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K. Ghandi et al. / Physica B 326 (2003) 55–60

chemical dynamics? The physicochemical properties of NCW and SCW change dramatically with temperature and pressure [1]. In particular, the extent of hydrogen bonding is reduced at higher temperatures and lower density. Molecular dynamics studies suggest significant changes in the interactions between water molecules and point to the possible disappearance of the solvent cage above B3301C [12]. Our strategy in studying Mu kinetics has been to factorize different effects. To probe transport and cage effects it was necessary to study a chemical system without an activation barrier, i.e. a diffusion-limited process. Spin exchange (SE) between Mu and a paramagnetic species is such a system, so we studied Mu kinetics in solutions of Ni2+ [9]. Next, we studied different kinds of chemical reactions with activation barriers. In this paper, we first review our results for diffusion-controlled reactions of muonium, and then present new data on the temperature dependence of rate constants for activation-controlled reactions.

2. Experimental procedure The experimental details have been described elsewhere [6,9]. Mu decay rates were measured at selected temperatures and pressures for oxygenfree deionised water and for solutions of one or two concentrations. The decay rates were corrected for the damping of the Mu signal in pure water, and then divided by the effective concentration of the solute (taking account of the density [9]) to give the second-order rate constant, kMu : The temperature and pressure conditions were taken in an irregular sequence to guard against possible systematic error. The uncertainty in temperature depends on the temperature gradient in the reaction vessel and varies from B21C below 3001C to as much as 61C at the highest temperatures. The pressure uncertainty is estimated to be 72 bar. In the worse case, close to the critical point, the uncertainty in temperature and pressure could result in an error in density and thence solute concentration of B30%. This translates directly into uncertainty in the calculated rate constant. Below 3001C the estimated errors in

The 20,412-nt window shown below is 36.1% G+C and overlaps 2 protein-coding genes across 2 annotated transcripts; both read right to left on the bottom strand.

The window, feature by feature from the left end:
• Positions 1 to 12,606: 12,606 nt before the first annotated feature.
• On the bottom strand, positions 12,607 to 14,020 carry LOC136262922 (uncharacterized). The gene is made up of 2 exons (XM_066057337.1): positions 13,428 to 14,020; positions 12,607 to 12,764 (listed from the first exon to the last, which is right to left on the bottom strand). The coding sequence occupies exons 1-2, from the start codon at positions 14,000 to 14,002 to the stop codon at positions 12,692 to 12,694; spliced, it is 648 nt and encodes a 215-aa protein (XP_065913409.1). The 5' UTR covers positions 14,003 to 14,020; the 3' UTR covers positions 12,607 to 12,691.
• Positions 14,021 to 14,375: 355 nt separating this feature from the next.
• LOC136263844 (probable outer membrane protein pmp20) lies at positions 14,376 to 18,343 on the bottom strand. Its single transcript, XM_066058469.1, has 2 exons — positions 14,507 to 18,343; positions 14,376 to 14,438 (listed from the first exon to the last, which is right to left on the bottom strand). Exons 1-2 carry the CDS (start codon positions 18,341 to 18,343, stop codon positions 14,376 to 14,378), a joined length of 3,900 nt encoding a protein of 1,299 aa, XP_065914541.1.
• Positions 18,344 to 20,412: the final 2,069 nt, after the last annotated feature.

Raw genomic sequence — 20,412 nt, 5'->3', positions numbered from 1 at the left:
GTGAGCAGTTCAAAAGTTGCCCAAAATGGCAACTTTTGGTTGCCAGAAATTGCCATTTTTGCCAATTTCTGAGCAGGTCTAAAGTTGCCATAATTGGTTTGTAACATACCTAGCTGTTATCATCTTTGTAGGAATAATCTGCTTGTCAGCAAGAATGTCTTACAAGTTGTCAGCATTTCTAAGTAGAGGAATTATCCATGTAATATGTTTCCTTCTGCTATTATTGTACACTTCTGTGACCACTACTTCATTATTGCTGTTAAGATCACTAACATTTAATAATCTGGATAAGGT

temperature and pressure have negligible effect on the density, and the statistical error in the muonium decay rate is the dominant source of uncertainty. The error bars in the figures of this article are solely due to this latter source of uncertainty.

3. Results and discussion Our study of spin exchange between Mu and Ni2+ showed that over a low-temperature range the rate constant increases with temperature [9], consistent with expectations for a diffusion-controlled process. The second-order rate constant for a diffusion-controlled bimolecular reaction can be predicted by the Smoluchowski equation: kdiff ¼ 4000p ðD1 þ D2 Þ Reff NAv ;


where D1 and D2 are the diffusion constants of the reactants and Reff is the effective distance at which they react. The Avogadro constant, NAv ; and the factor of 1000 are needed to express the rate constant in conventional chemical kinetics units, M1 s1. The Stokes–Einstein equation usually gives reasonable estimates for diffusion constants in NCW and SCW [13]: D¼

kB T ; 4pZR0